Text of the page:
A Super Blue Blood Moon
Glowing with heavenly as well as earthly light, the Las Vegas temple of the Church of Jesus Christ of Latter-Day Saints and the moon in the heavens reflect illumination of a different kind, with the city lights of Las Vegas in the background.
This image, a composite made on January 31, 2018, was created during the rare Super Blue Blood Moon event (kind of like a triple-dog-dare) between 4:00 am and 7:30 am from an elevated observation site on Sunrise Mountain. This moon gets its unscientific name from a combination of three types of moons, all occurring at the same time.
A Super Moon is at its closest distance from earth and appears slightly larger and brighter than usual, although barely noticeable to casual stargazers.
A Blue Moon occurs under two different occasions: either the second full moon in one month or the third full moon in a season that has a total of four full moons.
Blood Moon is the name for a full lunar eclipse and can only occur on a full moon event. The term denotes the reddish color that overtakes the moon due to a phenomenon called Rayleigh scattering, the same effect that causes colorful sunrises and sunsets.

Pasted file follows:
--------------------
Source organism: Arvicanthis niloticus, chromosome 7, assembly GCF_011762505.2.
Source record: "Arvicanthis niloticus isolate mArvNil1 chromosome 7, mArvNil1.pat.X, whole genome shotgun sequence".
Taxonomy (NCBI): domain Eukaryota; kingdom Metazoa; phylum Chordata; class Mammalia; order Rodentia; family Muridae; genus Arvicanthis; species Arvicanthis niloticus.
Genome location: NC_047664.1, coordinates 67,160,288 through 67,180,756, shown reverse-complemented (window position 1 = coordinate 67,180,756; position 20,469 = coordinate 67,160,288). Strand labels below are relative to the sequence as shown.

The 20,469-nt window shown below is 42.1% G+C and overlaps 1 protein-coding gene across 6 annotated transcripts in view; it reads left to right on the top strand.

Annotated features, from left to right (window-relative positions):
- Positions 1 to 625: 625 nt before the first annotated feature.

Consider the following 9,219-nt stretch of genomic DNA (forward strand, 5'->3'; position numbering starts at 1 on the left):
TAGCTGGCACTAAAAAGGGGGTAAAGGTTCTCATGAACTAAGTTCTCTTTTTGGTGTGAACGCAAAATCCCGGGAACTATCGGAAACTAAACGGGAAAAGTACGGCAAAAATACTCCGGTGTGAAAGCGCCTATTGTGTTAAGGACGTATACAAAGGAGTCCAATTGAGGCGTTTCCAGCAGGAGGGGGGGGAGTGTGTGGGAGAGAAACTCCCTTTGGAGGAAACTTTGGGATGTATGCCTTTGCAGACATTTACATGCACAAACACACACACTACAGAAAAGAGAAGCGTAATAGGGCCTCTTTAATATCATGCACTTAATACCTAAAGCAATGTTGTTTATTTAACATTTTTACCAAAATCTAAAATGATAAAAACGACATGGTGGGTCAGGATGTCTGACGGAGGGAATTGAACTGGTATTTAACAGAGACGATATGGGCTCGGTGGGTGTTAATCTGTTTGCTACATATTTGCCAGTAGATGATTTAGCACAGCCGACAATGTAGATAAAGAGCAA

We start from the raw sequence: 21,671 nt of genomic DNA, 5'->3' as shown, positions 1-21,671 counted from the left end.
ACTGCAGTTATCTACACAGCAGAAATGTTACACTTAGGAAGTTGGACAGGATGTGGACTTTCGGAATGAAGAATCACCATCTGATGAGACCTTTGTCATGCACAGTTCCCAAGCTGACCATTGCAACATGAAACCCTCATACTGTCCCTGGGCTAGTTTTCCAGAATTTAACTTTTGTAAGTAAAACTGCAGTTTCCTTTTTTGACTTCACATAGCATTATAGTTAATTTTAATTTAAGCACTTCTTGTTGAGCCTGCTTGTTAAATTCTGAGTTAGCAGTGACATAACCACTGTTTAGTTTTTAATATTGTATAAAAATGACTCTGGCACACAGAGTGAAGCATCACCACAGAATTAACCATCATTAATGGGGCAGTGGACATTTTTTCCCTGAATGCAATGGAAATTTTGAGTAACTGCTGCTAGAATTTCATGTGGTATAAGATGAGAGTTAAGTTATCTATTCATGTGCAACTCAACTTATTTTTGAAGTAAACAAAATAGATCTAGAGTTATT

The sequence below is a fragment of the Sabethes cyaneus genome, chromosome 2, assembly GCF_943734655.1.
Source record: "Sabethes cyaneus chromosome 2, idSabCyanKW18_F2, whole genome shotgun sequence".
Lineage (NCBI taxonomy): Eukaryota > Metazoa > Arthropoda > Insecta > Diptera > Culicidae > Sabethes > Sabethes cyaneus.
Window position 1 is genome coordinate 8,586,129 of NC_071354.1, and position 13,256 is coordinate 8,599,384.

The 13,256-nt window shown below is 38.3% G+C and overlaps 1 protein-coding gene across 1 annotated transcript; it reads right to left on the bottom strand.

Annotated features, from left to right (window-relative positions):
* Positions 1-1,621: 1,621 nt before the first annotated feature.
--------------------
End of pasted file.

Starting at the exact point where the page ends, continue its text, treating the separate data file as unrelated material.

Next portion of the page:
Although there will soon be more Super Moons, more Blue Moons and more Blood Moons – even Super Blue Moons – there will not be another Super Blue Blood Moon event until January 31, 2037.
To make this image, the photographer set up tripod and camera at the onset and made repeated images with the moon first appearing high in the sky. By forecasting the arc of the moon and earth rotations, the position of the moon was predicted and possible to visually place along its path as the temple spires came into view. The image required changing lenses, however the tripod remained stable in a single location throughout the entire event. The composite was then blended and the final print was created.